Beginning At Home

Grades: 
K, 1, 2

The purpose of this lesson is to allow learners the opportunity to participate in caring for our Earth by engaging in activities that focus on environmental stewardship.

Lesson Rating 
0
Duration 
PrintTwo Forty-Five Minute Class Period
Objectives 

The learner will:

  • participate in a whole group discussion addressing setting, problem, and solution of the stories shared.
  • create environmental awareness posters.
  • participate in a neighborhood cleanup activity.
  • create a collection display to be shared with the class.
  • reflect on ways to be good stewards of the Earth by maintaining a cleaner community.
Materials 
  • Large chart paper for drawing
  • Markers
  • Assorted classroom trash (paper, pencils, food wrappers, etc.)
  • The Wartville Wizard by Don Madden (see Bibliographical References)
  • White drawing paper (8x12)
  • Scissors
  • Pencils and crayons for students
  • “Clean up song”: to be chosen by teacher
  • The Great Trash Bash by Loreen Leedy (see Bibliographical References)
  • Poster board or large white paper
  • Student copies of Handout One: Family Letter
Home Connection 

Interactive Parent / Student Homework: See Handout One: Family Letter. This should be sent home after day one lesson is presented. Student homework needs to be completed prior to day two instruction.

Bibliography 

Leedy, Loreen. The Great Trash Bash. New York, NY: Scholastic, 1993: ISBN:0-590-45943-0

Madden, Don. The Wartville Wizard. New York, NY: Simon and Schuster, 1986: ISBN:0-689-71667-7

Instructions

Print
  1. Day One: Anticipatory Set: Before beginning this lesson, the classroom should be littered with trash (paper, pencils, wrappers, etc.). Call the students to a story telling area to begin the lesson. As the students begin to come the teacher should be working on an illustration of the schoolyard on large chart paper. The schoolyard illustration is a representation of the actual schoolyard. Include several items out of place in the schoolyard. Examples of this would be trash on the ground, graffiti on the play equipment, broken toys, etc. The teacher should make several deliberate errors while illustrating and get a new piece of paper each time. The used chart paper should be crumpled up into a ball and thrown on the floor without regard. It may also be effective to tear the used paper into pieces and throw them on the floor. The objective is to create a mess. The students will begin to realize that the actions of the teacher are not appropriate. Once the teacher has generated enough student reaction from the activity, the teacher should quickly finish the illustration and sit down to begin the lesson.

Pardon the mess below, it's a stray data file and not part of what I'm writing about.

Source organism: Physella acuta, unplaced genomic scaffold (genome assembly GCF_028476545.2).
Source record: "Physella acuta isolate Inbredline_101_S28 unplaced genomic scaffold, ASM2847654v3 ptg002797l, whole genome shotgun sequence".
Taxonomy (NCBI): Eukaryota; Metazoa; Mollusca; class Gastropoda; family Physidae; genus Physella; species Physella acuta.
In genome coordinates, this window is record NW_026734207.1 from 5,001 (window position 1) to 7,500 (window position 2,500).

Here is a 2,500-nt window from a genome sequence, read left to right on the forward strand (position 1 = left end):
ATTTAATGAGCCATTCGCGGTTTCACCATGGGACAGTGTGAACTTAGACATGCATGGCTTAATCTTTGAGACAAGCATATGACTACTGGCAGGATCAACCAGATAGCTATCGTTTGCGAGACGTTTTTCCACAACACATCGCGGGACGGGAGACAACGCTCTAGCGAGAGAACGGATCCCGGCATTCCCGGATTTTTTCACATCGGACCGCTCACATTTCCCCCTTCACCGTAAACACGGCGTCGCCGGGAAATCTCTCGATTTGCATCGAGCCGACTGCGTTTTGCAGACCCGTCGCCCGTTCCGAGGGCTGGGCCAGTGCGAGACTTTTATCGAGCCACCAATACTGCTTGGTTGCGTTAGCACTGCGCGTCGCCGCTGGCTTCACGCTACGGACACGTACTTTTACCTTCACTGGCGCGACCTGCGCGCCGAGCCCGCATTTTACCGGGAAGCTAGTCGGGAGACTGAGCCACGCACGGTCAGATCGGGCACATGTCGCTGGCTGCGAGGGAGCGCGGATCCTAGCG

2. Read the story, The Wartville Wizard by Don Madden. In the story the old man gets very discouraged because the townspeople don’t seem to care about Wartville and throw trash everywhere. The old man is given the power over trash and helps the townspeople to see that they need to take action. As the teacher reads the story, talk to the children about the main character in the story. Allow the students time to talk about how the character progresses. How did the old man feel when the townspeople didn’t care about Wartville? What were some ways he tried to help his town? Was he successful? Can one person do it all? Setting, problem, and solution should also be reviewed throughout the reading of the story.

  3. Address the classroom cleanliness issue with the class. Allow for classroom reflection and discussion on some of the following questions.How did it make the students feel when you threw the paper on the floor and made the classroom a mess? What did they think about the mess that already existed in the classroom before the lesson began? Did they feel proud of their classroom? What would happen if we never cleaned it up? What problems may this cause?